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Jill Headford

Posted 30 November 2015
by Jill Headford

Genericide – how to kill your brand

The EpiPen is a device shaped like a pen that administers life saving hormones to victims of severe allergic reactions. The EpiPen brand is now so well known that it is at risk of becoming so commonplace that it is synonymous with the object itself, like hoover or aspirin.

The popularity of EpiPen has allowed Mylan, the drug company which owns the device to increase prices dramatically, creating a gap in the market for competing products at a lower price that are soon to go on sale.

Mylan will rely on its strong brand to distinguish its own product as the authentic original.  It will use its registered trade mark to prevent products being offered under similar names to EpiPen. Trade marks can be challenged and held invalid on various grounds, one of which is lack of distinctiveness. Unfortunately, the EpiPen name is not particularly distinctive, consisting of the first part of the drug name “epinephrine” and the shape of the object. Such marks are easier to challenge compared to a name with no obvious link to the features of the product. This may make it possible for anyone accused of infringing the Mylan trade mark to defend themselves by challenging it.

Mylan are a victim of their own success, with their marketing success threatening to undermine the brand itself. Had Mylan chosen a brand name that was more distinctive, without elements derived from the shape or function of the product itself they would be in a much stronger position but would they have sold as many?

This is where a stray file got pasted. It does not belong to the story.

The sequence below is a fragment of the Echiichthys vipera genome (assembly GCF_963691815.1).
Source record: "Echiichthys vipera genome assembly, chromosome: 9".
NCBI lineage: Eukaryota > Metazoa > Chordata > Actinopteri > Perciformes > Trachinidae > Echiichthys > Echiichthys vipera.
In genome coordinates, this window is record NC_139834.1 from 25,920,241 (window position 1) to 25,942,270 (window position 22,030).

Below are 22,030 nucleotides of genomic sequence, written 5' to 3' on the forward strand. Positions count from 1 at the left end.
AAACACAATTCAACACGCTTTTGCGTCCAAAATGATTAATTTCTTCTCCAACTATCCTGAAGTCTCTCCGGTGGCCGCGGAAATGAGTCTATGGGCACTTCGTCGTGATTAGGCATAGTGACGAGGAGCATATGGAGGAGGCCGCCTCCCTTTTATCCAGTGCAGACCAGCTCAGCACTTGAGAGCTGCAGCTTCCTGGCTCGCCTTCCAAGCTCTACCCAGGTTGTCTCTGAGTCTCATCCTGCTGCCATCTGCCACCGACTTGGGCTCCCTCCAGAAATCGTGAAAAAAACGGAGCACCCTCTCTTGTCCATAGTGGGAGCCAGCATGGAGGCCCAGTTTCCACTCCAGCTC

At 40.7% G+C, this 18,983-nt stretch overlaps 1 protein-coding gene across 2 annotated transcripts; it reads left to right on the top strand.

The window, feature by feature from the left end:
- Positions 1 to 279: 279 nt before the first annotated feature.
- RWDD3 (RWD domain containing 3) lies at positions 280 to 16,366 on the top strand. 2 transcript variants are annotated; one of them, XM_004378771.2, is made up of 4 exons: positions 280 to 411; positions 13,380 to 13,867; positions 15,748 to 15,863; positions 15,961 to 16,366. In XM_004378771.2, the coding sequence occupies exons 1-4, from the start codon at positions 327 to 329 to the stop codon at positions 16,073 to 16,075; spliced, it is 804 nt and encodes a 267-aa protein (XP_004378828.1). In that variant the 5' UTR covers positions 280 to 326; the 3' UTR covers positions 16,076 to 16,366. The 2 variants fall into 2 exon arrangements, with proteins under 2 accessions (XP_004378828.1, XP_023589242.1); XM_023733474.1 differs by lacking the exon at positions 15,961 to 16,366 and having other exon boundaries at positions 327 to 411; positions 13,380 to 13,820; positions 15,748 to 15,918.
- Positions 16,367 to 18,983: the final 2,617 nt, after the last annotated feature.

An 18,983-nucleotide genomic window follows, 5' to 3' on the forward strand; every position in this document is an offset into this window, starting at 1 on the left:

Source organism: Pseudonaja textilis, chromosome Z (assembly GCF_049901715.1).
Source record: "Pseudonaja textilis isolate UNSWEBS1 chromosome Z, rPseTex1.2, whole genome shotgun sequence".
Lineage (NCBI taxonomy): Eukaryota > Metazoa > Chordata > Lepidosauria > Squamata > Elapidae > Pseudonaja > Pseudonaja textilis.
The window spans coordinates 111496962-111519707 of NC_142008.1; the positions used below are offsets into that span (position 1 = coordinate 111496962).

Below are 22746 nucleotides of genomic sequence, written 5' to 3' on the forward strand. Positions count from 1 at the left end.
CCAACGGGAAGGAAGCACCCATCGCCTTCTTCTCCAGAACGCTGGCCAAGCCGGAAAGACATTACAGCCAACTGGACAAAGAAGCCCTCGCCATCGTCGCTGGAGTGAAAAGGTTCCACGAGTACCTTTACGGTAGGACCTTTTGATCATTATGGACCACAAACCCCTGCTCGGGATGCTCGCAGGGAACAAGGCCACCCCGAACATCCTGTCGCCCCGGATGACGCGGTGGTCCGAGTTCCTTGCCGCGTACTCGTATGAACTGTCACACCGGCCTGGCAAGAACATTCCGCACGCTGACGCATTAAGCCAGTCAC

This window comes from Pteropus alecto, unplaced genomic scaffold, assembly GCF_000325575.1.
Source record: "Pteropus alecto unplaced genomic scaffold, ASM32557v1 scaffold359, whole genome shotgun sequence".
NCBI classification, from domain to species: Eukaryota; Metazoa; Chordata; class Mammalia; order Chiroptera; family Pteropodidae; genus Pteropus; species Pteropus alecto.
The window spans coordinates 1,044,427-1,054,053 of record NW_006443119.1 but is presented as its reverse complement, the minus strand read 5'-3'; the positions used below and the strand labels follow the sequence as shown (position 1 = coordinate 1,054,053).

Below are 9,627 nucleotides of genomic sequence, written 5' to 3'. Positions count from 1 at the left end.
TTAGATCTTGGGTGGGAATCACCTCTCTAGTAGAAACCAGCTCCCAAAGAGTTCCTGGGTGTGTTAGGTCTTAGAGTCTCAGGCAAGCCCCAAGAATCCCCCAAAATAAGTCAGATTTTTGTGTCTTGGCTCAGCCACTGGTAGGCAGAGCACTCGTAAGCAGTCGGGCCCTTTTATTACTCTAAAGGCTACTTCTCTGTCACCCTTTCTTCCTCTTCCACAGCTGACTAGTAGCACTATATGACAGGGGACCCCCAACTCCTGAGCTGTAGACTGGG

Mylan’s dilemma highlights the tension for those involved in branding between choosing a name that appeals to consumers and one they can be confident in retaining the rights to. Giving a product a wacky name that is a strong trade mark in legal terms but unlikely to resonate with consumers is relatively easy. It’s also easy to think of a descriptive name but that would be incapable of registration as a trade mark. Finding one that works on both fronts is much more difficult and requires careful analysis.

Most new businesses would welcome being in a position where their product is so successful it risks becoming generic but those already in that position may regret not thinking their trade mark strategy through.

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About the author

Jill Headford

Jill Headford

Partner and Solicitor

A partner in the firm since 1994 and an experienced Court and Tribunal advocate, Jill specialises in resolving disputes and is a member of the Property Litigation Association